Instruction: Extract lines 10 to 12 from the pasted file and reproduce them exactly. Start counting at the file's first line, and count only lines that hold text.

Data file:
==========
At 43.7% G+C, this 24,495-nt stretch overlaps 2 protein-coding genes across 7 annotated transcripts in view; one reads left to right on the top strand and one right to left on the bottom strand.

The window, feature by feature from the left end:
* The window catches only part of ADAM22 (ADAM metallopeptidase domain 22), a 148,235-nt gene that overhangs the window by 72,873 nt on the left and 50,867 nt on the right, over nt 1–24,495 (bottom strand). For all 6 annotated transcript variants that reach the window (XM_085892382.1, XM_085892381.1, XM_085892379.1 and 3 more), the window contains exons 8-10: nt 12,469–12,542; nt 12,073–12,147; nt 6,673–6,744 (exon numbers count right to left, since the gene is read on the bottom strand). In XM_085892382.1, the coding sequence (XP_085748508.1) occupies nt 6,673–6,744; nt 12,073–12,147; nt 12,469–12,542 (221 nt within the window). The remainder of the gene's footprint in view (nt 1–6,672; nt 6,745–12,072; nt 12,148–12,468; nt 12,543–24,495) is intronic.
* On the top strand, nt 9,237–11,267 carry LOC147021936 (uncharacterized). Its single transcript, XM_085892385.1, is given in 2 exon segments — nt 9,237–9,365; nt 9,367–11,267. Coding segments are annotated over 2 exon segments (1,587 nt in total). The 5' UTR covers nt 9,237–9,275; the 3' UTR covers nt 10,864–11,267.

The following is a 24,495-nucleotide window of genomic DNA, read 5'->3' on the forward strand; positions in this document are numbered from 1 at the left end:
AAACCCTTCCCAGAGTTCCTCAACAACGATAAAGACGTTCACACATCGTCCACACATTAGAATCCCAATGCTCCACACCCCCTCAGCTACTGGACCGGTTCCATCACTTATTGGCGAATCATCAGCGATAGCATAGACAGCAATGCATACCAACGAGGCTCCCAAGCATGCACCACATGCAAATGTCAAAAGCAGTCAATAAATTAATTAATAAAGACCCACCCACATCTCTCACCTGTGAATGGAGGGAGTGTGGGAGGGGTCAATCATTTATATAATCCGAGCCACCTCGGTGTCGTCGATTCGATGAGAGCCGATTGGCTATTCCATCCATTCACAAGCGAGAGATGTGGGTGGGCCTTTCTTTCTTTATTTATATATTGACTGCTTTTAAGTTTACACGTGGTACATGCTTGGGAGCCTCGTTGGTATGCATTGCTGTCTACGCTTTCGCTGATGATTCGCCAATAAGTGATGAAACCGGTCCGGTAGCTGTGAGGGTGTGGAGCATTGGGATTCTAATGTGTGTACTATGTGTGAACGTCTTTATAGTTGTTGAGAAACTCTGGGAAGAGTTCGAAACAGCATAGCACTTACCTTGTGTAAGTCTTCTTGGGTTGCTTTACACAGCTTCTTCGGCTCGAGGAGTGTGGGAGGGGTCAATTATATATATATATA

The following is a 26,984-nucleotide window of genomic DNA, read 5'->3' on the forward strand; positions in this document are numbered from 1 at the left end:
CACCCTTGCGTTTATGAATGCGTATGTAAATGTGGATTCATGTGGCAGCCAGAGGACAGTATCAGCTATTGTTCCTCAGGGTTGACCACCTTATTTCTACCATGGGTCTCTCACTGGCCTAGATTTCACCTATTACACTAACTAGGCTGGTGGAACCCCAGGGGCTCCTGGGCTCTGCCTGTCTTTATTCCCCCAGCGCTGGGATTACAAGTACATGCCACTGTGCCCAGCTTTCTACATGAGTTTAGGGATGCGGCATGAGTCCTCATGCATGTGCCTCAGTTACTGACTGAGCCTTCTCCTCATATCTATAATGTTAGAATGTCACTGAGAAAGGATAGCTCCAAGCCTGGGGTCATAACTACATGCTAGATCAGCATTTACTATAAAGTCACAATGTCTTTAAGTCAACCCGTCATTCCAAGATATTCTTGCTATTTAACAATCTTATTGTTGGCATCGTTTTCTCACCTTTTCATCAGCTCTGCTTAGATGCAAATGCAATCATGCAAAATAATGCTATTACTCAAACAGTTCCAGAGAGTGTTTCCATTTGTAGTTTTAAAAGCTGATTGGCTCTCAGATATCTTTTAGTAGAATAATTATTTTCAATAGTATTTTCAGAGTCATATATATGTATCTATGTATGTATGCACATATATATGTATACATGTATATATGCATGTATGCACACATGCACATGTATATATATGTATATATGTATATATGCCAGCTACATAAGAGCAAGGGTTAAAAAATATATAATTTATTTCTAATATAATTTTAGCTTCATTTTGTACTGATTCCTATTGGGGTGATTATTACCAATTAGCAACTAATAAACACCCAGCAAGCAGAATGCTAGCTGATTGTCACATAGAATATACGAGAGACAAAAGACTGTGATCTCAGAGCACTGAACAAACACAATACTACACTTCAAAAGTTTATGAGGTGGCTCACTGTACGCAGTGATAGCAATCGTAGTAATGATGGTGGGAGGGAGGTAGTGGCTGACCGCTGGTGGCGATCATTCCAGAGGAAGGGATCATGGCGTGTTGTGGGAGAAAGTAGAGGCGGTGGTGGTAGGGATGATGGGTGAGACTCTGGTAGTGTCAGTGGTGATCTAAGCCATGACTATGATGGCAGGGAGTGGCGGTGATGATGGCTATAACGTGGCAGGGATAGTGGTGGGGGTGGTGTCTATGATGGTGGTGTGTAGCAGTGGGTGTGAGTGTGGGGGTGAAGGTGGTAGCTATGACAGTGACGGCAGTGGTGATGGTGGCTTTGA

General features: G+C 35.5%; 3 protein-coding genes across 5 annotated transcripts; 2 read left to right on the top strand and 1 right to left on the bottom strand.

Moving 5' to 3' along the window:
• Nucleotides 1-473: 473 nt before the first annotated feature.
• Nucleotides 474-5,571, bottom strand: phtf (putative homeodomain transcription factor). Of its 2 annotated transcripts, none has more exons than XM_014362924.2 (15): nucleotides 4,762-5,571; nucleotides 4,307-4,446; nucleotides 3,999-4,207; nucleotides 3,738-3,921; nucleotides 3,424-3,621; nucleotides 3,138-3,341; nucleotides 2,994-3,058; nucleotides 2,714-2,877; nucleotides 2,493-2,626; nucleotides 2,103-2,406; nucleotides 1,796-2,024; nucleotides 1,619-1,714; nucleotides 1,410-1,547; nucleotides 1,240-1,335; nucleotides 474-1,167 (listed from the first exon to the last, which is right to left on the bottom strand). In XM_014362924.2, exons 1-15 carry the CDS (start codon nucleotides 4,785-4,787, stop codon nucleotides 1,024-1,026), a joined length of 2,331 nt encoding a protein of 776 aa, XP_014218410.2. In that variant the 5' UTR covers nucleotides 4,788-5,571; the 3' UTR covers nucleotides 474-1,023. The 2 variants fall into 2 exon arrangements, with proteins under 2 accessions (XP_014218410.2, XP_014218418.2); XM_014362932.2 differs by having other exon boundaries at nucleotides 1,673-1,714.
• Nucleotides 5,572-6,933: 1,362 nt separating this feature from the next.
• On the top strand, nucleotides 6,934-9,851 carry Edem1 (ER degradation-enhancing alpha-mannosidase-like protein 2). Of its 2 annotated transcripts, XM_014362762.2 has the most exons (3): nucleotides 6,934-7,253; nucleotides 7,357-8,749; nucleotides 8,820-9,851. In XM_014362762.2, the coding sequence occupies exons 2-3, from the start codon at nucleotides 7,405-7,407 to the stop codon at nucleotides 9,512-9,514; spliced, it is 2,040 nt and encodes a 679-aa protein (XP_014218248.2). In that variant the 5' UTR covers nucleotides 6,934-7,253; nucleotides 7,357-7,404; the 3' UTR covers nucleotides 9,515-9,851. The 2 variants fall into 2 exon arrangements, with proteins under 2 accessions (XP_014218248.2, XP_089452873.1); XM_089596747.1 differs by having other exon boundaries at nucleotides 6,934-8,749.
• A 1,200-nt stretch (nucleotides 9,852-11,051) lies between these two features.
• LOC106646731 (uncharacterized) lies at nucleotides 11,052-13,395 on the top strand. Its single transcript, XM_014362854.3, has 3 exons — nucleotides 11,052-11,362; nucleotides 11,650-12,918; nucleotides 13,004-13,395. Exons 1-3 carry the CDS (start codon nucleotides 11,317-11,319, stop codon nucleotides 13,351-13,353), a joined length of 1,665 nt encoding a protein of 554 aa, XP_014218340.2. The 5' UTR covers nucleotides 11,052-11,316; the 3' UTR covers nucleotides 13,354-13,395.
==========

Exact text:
Moving 5' to 3' along the window:
• Nucleotides 1-473: 473 nt before the first annotated feature.
• Nucleotides 474-5,571, bottom strand: phtf (putative homeodomain transcription factor). Of its 2 annotated transcripts, none has more exons than XM_014362924.2 (15): nucleotides 4,762-5,571; nucleotides 4,307-4,446; nucleotides 3,999-4,207; nucleotides 3,738-3,921; nucleotides 3,424-3,621; nucleotides 3,138-3,341; nucleotides 2,994-3,058; nucleotides 2,714-2,877; nucleotides 2,493-2,626; nucleotides 2,103-2,406; nucleotides 1,796-2,024; nucleotides 1,619-1,714; nucleotides 1,410-1,547; nucleotides 1,240-1,335; nucleotides 474-1,167 (listed from the first exon to the last, which is right to left on the bottom strand). In XM_014362924.2, exons 1-15 carry the CDS (start codon nucleotides 4,785-4,787, stop codon nucleotides 1,024-1,026), a joined length of 2,331 nt encoding a protein of 776 aa, XP_014218410.2. In that variant the 5' UTR covers nucleotides 4,788-5,571; the 3' UTR covers nucleotides 474-1,023. The 2 variants fall into 2 exon arrangements, with proteins under 2 accessions (XP_014218410.2, XP_014218418.2); XM_014362932.2 differs by having other exon boundaries at nucleotides 1,673-1,714.